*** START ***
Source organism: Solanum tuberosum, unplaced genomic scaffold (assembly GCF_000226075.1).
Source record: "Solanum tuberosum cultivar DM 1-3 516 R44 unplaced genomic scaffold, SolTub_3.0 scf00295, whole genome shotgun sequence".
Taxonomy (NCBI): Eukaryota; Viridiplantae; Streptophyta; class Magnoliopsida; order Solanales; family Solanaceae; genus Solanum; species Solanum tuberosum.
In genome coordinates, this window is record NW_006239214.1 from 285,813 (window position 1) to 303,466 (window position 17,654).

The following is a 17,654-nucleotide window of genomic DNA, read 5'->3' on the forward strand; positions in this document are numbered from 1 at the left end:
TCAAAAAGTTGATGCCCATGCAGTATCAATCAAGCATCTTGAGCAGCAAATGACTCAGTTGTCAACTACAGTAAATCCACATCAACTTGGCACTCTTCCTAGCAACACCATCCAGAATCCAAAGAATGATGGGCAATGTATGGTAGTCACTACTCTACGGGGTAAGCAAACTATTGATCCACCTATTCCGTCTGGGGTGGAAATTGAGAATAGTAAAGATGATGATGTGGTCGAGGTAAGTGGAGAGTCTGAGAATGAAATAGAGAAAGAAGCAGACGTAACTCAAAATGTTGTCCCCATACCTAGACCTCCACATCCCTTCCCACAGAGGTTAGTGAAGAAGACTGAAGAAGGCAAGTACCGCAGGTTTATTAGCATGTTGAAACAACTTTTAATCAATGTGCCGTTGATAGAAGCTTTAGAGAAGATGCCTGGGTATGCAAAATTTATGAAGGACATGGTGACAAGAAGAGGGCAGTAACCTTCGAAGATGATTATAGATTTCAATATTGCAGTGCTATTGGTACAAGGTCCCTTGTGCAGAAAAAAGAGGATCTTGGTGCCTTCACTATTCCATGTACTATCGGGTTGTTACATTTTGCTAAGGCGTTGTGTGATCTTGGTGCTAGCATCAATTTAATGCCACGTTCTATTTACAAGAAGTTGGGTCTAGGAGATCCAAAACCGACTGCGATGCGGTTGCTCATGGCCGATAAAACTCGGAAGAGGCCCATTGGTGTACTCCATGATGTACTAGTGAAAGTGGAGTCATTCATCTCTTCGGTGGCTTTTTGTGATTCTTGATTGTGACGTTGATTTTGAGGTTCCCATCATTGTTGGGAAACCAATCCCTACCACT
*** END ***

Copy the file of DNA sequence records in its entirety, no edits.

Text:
Source organism: Solanum tuberosum, unplaced genomic scaffold (assembly GCF_000226075.1).
Source record: "Solanum tuberosum cultivar DM 1-3 516 R44 unplaced genomic scaffold, SolTub_3.0 scf00295, whole genome shotgun sequence".
Taxonomy (NCBI): Eukaryota; Viridiplantae; Streptophyta; class Magnoliopsida; order Solanales; family Solanaceae; genus Solanum; species Solanum tuberosum.
In genome coordinates, this window is record NW_006239214.1 from 285,813 (window position 1) to 303,466 (window position 17,654).

The following is a 17,654-nucleotide window of genomic DNA, read 5'->3' on the forward strand; positions in this document are numbered from 1 at the left end:
TCAAAAAGTTGATGCCCATGCAGTATCAATCAAGCATCTTGAGCAGCAAATGACTCAGTTGTCAACTACAGTAAATCCACATCAACTTGGCACTCTTCCTAGCAACACCATCCAGAATCCAAAGAATGATGGGCAATGTATGGTAGTCACTACTCTACGGGGTAAGCAAACTATTGATCCACCTATTCCGTCTGGGGTGGAAATTGAGAATAGTAAAGATGATGATGTGGTCGAGGTAAGTGGAGAGTCTGAGAATGAAATAGAGAAAGAAGCAGACGTAACTCAAAATGTTGTCCCCATACCTAGACCTCCACATCCCTTCCCACAGAGGTTAGTGAAGAAGACTGAAGAAGGCAAGTACCGCAGGTTTATTAGCATGTTGAAACAACTTTTAATCAATGTGCCGTTGATAGAAGCTTTAGAGAAGATGCCTGGGTATGCAAAATTTATGAAGGACATGGTGACAAGAAGAGGGCAGTAACCTTCGAAGATGATTATAGATTTCAATATTGCAGTGCTATTGGTACAAGGTCCCTTGTGCAGAAAAAAGAGGATCTTGGTGCCTTCACTATTCCATGTACTATCGGGTTGTTACATTTTGCTAAGGCGTTGTGTGATCTTGGTGCTAGCATCAATTTAATGCCACGTTCTATTTACAAGAAGTTGGGTCTAGGAGATCCAAAACCGACTGCGATGCGGTTGCTCATGGCCGATAAAACTCGGAAGAGGCCCATTGGTGTACTCCATGATGTACTAGTGAAAGTGGAGTCATTCATCTCTTCGGTGGCTTTTTGTGATTCTTGATTGTGACGTTGATTTTGAGGTTCCCATCATTGTTGGGAAACCAATCCCTACCACT